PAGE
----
Divyaugha, Divya-ogha: 4 definitions


Divyaugha means something in Hinduism, Sanskrit. If you want to know the exact meaning, history, etymology or English translation of this term then check out the descriptions on this page. Add your comment or reference to a book if you want to contribute to this summary article.

In Hinduism

Shaktism (Shakta philosophy)

[«previous next»] — Divyaugha in Shaktism glossary
Source: Google Books: Manthanabhairavatantram

Divyaugha (दिव्यौघ) refers to the “divine current”, according to the Manthānabhairavatantra, a vast sprawling work that belongs to a corpus of Tantric texts concerned with the worship of the goddess Kubjikā.—The Liṅga is identified with the core of the goddess's maṇḍala, an association which, although quite natural, is entirely absent in the earlier Kubjikā Tantras. [...] In the centre of the maṇḍala, the Divine Liṅga streams with the series of states that accompany the Yoga of Nirvāṇa. This is Divine Current (divyaugha) that flows through the Void of ultimate reality. Thus this, the one true Liṅga, is said to be the Skyfarer (khecara) who moves in the expanse of transcendental reality. As such it is the supreme principle, the current of consciousness and the very nectar of immortality. [...]

2) Divyaugha (दिव्यौघ) refers to the “Divine Current” according to the Saubhāgyasudhodaya and the Nityāṣoḍaśikārṇava.—The three lineages (olis) of the Śrīvidyā school are also described in the last chapter of the Saubhāgyasudhodaya by Amṛtānanda, well known as an early commentator of the [Yoginīhṛdaya]. There the Divine Current (divyaugha) of the goddess Vāmakeśvarī begins with Caryānātha, an incarnation of Supreme Śiva, and his consort (Śakti), who is the goddess Tripurāsundarī herself. He resided in the sacred seat of Oḍyāṇa during the Kṛta Age.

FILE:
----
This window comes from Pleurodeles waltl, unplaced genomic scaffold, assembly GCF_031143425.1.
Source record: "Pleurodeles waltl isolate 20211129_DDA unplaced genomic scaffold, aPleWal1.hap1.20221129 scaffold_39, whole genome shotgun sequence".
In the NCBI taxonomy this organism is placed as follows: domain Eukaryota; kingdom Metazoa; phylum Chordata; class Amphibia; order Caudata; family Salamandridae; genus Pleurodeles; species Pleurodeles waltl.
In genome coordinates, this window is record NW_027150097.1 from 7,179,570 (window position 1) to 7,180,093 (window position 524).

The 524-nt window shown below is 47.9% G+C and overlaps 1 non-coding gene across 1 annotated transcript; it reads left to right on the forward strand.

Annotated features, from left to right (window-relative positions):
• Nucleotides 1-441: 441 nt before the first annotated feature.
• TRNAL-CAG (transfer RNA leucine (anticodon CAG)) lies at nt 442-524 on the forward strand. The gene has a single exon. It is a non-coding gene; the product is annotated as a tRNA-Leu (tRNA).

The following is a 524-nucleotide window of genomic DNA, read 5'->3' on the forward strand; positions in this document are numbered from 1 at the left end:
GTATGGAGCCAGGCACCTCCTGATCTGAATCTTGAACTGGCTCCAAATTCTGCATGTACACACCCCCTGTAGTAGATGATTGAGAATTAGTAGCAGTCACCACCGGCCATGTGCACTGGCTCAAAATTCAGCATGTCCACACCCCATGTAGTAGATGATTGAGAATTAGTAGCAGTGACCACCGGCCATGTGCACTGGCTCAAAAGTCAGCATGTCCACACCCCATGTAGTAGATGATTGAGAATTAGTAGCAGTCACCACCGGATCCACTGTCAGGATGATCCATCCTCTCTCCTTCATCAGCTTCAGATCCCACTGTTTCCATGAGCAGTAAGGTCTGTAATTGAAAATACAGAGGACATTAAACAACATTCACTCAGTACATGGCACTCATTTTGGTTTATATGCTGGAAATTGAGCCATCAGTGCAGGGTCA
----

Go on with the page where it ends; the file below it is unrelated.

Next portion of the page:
Shaktism book cover
context information

Shakta (शाक्त, śākta) or Shaktism (śāktism) represents a tradition of Hinduism where the Goddess (Devi) is revered and worshipped. Shakta literature includes a range of scriptures, including various Agamas and Tantras, although its roots may be traced back to the Vedas.

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Languages of India and abroad

Sanskrit dictionary

[«previous next»] — Divyaugha in Sanskrit glossary
Source: Cologne Digital Sanskrit Dictionaries: Monier-Williams Sanskrit-English Dictionary

Divyaugha (दिव्यौघ):—[from divya > div] m. [plural] ‘the d° hosts’, forms of Śiva and Durgā (with the Śāktas), [cf. Lexicographers, esp. such as amarasiṃha, halāyudha, hemacandra, etc.]

[Sanskrit to German]

Divyaugha in German

context information

Sanskrit, also spelled संस्कृतम् (saṃskṛtam), is an ancient language of India commonly seen as the grandmother of the Indo-European language family (even English!). Closely allied with Prakrit and Pali, Sanskrit is more exhaustive in both grammar and terms and has the most extensive collection of literature in the world, greatly surpassing its sister-languages Greek and Latin.

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